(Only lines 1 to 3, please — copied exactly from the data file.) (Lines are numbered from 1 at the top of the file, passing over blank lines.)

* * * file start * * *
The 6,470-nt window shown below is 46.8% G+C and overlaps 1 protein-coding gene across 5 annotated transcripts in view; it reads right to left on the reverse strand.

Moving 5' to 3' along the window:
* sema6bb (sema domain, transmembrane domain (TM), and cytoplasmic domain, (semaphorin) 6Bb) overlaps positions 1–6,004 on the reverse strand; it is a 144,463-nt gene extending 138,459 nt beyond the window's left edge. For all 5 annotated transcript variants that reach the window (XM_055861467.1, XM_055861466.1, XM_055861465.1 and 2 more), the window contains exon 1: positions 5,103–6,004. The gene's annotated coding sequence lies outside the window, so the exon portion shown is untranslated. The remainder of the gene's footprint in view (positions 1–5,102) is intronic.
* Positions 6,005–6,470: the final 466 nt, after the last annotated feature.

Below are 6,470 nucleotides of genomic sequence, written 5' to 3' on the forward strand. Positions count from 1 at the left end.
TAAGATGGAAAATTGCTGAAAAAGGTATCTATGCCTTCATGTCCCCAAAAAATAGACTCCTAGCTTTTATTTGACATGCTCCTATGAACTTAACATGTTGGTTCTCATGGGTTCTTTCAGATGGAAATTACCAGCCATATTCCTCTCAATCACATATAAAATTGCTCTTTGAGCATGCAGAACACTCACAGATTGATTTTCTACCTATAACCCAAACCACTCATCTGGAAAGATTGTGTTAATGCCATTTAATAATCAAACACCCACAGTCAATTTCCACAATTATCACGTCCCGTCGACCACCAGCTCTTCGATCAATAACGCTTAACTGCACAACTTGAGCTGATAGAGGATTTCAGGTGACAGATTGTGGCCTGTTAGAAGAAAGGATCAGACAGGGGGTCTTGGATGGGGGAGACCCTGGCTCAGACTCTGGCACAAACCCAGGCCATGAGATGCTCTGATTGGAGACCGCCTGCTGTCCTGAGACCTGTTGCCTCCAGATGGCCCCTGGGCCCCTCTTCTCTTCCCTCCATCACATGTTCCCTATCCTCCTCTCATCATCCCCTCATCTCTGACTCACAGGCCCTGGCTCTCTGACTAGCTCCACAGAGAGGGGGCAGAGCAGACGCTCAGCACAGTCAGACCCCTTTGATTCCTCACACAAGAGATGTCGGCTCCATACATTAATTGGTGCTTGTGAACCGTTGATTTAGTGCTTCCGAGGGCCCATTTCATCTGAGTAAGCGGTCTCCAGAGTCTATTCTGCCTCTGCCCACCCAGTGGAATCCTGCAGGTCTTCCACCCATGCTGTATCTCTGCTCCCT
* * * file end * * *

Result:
The 6,470-nt window shown below is 46.8% G+C and overlaps 1 protein-coding gene across 5 annotated transcripts in view; it reads right to left on the reverse strand.

Moving 5' to 3' along the window:
* sema6bb (sema domain, transmembrane domain (TM), and cytoplasmic domain, (semaphorin) 6Bb) overlaps positions 1–6,004 on the reverse strand; it is a 144,463-nt gene extending 138,459 nt beyond the window's left edge. For all 5 annotated transcript variants that reach the window (XM_055861467.1, XM_055861466.1, XM_055861465.1 and 2 more), the window contains exon 1: positions 5,103–6,004. The gene's annotated coding sequence lies outside the window, so the exon portion shown is untranslated. The remainder of the gene's footprint in view (positions 1–5,102) is intronic.